A lot has changed in the year since Tampa riots, but some say there’s still work to be done

This Memorial Day Weekend marks one year since riots broke out in Tampa in response to the death of George Floyd. Buildings were set on fire, stores were looted and numerous arrests were made. Since then, there's major changes to policing and Florida law.

By far one of the biggest changes we've seen is the passage of the anti-riot bill, which increases penalties for crimes committed during a riot. It's also led to deeper conversations about how to improve relations between police officers and community members.

Black Lives Matter Tampa co-founder Donna Davis says while some progress has been made, there's still much work to be done.

On May 30, 2020, protests started out peaceful, but as night fell demonstrations turned to riots. The Champs Sports on E. Fowler Ave. was set on fire. In March, 21-year-old Terrence Hester pleaded guilty to intentionally setting the fire, which prosecutors estimate caused more than $1.2 million in damages. Just down the street, dozens of people could be seen looting the CVS pharmacy along with several other businesses in the area.

Two months after the riots, at least 57 people were arrested and charged with more than 100 crimes ranging from ransacking stores to causing destruction to fighting with officers who tried to arrest them.

It led to the passage of the anti-riot bill, which increases penalties for crimes committed during a riot. 

"It is the strongest, anti-rioting, pro-law enforcement in the country," Governor Ron DeSantis said.

The legislation led to major backlash from free-speech groups as well as State Attorney Andrew Warren.

"Creating new laws and enhancing the penalties is a highly ineffective way to actually address public safety," State Attorney Andrew Warren said.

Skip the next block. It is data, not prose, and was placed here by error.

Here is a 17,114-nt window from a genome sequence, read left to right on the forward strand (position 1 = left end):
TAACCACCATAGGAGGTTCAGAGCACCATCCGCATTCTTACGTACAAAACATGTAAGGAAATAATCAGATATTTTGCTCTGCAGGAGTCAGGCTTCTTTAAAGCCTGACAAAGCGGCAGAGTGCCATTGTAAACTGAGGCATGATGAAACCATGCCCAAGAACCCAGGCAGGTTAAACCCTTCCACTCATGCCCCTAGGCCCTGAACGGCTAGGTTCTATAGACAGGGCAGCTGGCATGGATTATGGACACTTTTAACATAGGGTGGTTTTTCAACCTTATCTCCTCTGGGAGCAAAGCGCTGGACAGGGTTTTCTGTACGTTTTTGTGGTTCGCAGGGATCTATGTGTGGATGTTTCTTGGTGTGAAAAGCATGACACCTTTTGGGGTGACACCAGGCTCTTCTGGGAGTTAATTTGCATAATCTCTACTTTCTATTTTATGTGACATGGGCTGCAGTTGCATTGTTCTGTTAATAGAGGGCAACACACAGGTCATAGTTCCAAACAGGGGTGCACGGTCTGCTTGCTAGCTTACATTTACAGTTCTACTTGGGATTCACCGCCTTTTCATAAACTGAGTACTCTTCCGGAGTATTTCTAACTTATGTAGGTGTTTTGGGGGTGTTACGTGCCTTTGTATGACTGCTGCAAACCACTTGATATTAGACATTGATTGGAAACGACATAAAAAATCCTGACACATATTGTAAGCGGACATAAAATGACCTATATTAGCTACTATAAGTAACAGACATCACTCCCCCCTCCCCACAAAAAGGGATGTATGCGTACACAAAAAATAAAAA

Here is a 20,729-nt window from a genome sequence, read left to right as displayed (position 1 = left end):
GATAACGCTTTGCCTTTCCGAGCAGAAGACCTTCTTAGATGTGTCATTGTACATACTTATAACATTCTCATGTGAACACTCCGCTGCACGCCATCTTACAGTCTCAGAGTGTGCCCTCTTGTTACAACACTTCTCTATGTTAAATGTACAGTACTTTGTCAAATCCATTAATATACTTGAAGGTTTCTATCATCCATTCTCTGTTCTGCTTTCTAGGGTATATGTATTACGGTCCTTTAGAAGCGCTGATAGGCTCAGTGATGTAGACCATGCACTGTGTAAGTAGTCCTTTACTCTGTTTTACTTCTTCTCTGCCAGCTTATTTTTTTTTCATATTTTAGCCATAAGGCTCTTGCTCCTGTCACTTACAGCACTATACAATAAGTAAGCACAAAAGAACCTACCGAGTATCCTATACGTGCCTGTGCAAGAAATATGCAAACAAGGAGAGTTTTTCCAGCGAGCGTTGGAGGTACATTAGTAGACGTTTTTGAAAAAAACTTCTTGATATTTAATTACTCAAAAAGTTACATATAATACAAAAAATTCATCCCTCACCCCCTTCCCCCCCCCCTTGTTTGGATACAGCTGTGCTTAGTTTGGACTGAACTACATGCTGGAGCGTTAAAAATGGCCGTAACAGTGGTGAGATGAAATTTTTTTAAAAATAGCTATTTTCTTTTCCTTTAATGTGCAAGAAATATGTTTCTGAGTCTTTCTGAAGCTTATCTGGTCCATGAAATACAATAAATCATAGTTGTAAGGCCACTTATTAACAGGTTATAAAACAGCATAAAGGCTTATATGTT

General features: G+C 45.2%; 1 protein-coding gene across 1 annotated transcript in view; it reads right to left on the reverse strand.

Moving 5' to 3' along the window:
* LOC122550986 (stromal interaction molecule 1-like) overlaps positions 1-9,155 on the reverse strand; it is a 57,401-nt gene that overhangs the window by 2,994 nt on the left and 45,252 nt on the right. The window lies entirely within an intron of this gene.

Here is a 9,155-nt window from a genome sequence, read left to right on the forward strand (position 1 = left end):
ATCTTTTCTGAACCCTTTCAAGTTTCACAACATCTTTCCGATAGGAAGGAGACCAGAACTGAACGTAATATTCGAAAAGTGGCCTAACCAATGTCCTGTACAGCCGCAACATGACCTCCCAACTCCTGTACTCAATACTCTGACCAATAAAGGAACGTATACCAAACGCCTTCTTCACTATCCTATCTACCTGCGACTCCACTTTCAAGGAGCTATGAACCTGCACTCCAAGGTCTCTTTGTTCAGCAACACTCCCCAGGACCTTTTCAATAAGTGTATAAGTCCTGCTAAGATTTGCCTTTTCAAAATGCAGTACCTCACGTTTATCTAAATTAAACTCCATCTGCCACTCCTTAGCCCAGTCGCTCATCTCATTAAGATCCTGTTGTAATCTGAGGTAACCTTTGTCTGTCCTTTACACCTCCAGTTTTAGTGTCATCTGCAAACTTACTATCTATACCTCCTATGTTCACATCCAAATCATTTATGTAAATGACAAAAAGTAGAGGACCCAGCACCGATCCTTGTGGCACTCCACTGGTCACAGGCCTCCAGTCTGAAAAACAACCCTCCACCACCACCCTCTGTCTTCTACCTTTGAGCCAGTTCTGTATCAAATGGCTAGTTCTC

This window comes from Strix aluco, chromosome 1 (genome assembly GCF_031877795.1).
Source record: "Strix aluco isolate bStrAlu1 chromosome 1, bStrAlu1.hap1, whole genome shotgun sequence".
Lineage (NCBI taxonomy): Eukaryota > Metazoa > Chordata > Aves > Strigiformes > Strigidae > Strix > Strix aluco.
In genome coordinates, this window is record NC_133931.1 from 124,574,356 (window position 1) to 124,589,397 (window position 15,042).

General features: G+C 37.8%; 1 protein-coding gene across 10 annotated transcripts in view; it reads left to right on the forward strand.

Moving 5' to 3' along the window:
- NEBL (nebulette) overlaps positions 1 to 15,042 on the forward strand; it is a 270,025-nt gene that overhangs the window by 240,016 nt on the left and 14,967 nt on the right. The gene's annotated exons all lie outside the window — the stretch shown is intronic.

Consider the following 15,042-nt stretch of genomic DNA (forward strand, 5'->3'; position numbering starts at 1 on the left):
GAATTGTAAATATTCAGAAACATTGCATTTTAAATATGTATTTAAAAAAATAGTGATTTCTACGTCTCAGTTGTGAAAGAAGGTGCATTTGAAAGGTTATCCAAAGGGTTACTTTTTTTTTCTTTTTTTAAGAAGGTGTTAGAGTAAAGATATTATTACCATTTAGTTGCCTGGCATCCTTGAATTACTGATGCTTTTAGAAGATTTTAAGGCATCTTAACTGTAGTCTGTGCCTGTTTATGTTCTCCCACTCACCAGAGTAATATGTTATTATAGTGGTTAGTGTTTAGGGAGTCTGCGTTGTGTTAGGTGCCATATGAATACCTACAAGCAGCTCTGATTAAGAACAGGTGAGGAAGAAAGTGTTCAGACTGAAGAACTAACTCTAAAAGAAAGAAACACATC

Since May 2020, there have been countless peaceful demonstrations across the Bay Area protesting the deaths of Black men killed by police. 

In August, students came together near the USF campus to protest the death of Jacob Blake. Months later, dozens gathered at Curtis Hixon Park to raise concern over the death of Daunte Wright. And just last month a few hundred people came together to protest against the anti-riot legislation.

"There are already laws for people who damage property. There are laws for people who harm other people. This law or set of laws is a specific dig at peaceful protesters," Davis said.

Davis has played a major role in organizing community protests since the death of George Floyd. She says progress has been made, but there's still much work to be done.

"It was a message to America that as long as we continue to ignore these problems we'll continue to have them," Davis said. "But there are many more good Americans because I believe most people are good who really want to see these things get worked out, who really want to live in harmony with their fellows."

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